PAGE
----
A popular narrative has been floating around the media that President Trump has accused the Democrats of voter fraud. That would be something that would be almost impossible to prove in large enough numbers to overturn the election in any of the close races. What is being challenged is the eligibility of the ballots. Here, the President has considerable grounds for a challenge. The argument is a statistical one. ...
If the stats turn out to be suspicious, then the behavior of the election boards in barring Republican poll watchers meaningful access to polling places puts the integrity of the vote count in further doubt. These issues will be adjudicated before the courts.
You can find a statistical argument that could lead to the reexamination of mail in ballots here [h/t commenter Frank]. The point the author makes, as does Cohen, is that statistical evidence can quickly pinpoint the type of larger scale fraud that can arguably change electoral outcomes--which is what you need to get in front of a court. This statistical analysis frees you from mucking around in anecdotal evidence and can be presented in pictures (graphs). It's more compelling and manageable in court.
Notice that this argument dovetails with Turley's argument: Republicans need to focus on the statistics thrown out by the system itself, not so much on finding individual fraudulent voters and prosecuting them--which leads to delay. Of course, those individual cases are useful in raising suspicions, but at the scale of statewide and national elections, questioning must proceed through statistical arguments if redress is sought for the type of fraud that can change electoral outcomes. Because if the fraud alleged only nibbles at the edges, courts won't take cognizance of them for purposes of challenging an election in a timely manner.
I hasten to add that the above is just one example. As Cohen recognizes, there are other types of fraud. For example, we have seen arguments, and evidence, of election fraud that addresses other types of fraud, notably the actual data movement of votes from one category to another (Trump to Biden), through the manipulation of election databases. However, what all these approaches have in common is a sophisticated analysis of bulk data--often statistical in nature, but not necessarily so in all cases--rather than the collection of anecdotal, individually oriented evidence. These data oriented approaches all point to systemic unreliability, of one sort or another, and that's the important argument that will get the case in front of the courts.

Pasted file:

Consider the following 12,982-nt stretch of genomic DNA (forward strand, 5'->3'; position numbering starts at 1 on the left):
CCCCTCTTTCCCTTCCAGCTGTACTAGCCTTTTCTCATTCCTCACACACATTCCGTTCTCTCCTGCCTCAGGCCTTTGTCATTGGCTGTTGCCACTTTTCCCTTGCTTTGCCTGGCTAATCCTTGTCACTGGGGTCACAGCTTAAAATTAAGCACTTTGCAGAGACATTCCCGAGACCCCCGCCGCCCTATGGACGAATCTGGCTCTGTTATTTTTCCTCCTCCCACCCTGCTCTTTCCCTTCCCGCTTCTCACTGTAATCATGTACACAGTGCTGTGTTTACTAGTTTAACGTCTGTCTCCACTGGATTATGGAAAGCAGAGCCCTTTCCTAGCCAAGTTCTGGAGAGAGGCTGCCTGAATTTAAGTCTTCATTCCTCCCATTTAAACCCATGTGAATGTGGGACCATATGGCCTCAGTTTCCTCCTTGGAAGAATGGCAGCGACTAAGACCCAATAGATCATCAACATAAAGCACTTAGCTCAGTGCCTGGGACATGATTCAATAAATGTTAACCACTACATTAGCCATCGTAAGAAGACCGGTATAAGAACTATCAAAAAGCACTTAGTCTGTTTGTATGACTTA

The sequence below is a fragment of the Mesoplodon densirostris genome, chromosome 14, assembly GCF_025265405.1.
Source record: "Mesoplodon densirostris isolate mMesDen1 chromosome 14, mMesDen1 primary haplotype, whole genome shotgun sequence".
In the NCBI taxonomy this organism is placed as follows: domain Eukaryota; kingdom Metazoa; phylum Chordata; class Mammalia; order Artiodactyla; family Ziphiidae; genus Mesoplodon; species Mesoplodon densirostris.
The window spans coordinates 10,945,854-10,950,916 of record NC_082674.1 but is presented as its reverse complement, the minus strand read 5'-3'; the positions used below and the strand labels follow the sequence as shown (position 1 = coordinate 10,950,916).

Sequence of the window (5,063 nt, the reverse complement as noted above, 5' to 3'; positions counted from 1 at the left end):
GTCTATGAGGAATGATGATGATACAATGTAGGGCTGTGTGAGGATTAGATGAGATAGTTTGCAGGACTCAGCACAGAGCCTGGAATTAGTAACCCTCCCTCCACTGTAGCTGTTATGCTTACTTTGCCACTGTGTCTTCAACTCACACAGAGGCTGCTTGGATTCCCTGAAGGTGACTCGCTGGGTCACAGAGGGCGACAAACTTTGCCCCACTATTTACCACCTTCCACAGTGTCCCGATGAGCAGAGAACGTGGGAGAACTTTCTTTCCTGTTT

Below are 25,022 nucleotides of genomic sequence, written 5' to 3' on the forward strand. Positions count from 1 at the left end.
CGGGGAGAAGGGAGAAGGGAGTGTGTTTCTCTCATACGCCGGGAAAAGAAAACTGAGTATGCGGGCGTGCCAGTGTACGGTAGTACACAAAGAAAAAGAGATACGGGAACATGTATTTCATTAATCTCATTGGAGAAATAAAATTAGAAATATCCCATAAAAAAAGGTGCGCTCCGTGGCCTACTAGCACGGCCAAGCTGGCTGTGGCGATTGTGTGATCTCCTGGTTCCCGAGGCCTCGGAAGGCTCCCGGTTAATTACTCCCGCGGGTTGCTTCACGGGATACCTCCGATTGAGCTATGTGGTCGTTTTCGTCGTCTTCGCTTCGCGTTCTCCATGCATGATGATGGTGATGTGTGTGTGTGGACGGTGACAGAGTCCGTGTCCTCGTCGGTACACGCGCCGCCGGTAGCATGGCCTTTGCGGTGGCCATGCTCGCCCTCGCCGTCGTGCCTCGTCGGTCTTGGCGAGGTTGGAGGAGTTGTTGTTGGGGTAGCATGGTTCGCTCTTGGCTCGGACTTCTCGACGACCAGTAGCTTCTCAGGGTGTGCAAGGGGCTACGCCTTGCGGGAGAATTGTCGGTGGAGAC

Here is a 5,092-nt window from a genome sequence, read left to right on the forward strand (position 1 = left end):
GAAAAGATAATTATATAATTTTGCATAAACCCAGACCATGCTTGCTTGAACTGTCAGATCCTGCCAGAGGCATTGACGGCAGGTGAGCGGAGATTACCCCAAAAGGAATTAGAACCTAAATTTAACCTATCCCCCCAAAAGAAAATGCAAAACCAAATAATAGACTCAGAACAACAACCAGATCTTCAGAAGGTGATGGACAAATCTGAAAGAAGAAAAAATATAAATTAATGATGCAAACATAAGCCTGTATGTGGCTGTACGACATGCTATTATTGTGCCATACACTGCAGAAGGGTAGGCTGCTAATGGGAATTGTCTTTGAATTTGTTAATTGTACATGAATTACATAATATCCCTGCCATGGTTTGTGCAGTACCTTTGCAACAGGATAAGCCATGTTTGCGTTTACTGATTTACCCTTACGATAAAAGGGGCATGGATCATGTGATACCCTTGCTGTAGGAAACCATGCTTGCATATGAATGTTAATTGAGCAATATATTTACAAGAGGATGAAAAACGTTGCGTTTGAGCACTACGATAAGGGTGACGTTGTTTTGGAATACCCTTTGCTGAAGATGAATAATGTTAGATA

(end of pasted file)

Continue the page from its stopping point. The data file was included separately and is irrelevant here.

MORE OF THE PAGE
Here's a bonus read from American Thinker today: The Unholy Trinity: The co-chairs of Biden's COVID-19 panel. All you need to do is read the background of this unholy trinity to realize that they represent the new Leftist approach to science and medicine: It's not actually about science or medicince; it's about controlling people.
UPDATE: I want to draw attention to commenter Andy S.'s very recent observation, because he expresses this from the standpoint of a practicing attorney, which I am not:
I speak as a lawyer who is in federal courts all the time. Court's are used to dealing with statistical results and are probably more comfortable with them in cases like elections because it [theoretically] takes the politics out of the equation that you get when you have to reach a conclusion about the intent behind the actions of a person or an entity. It's quite one thing to say, I don't find the DNC to be credible and find that it committed fraud. Unless the judge was appointed by a Democrat, that's going to be immediately suspect. But, it's another thing to say, "I don't know why the results are wrong but the statistical evidence points overwhelmingly to a conclusion that they are wrong. Maybe it's a problem with the computer code. Regardless, the compelling evidence leads to the conclusion that the results cannot be relied upon.
I think this is also consistent with Turley's point -- if it's a systemic problem, the courts need to deal with it.
Again, it's of the essence of elections--or so we used to think--that the results must be objectively reliable. If they're not, then whatever else occurred--most likely a type of political theater--it wasn't a valid election, a real election. The world is full of political theater and fake elections, but Americans have been taught to believe that that's not what goes on here. As Jonathan Turley--and Andy S.--says, the best way to deal with fraud in the context of a national election is to frame the issue in terms of systemic reliability.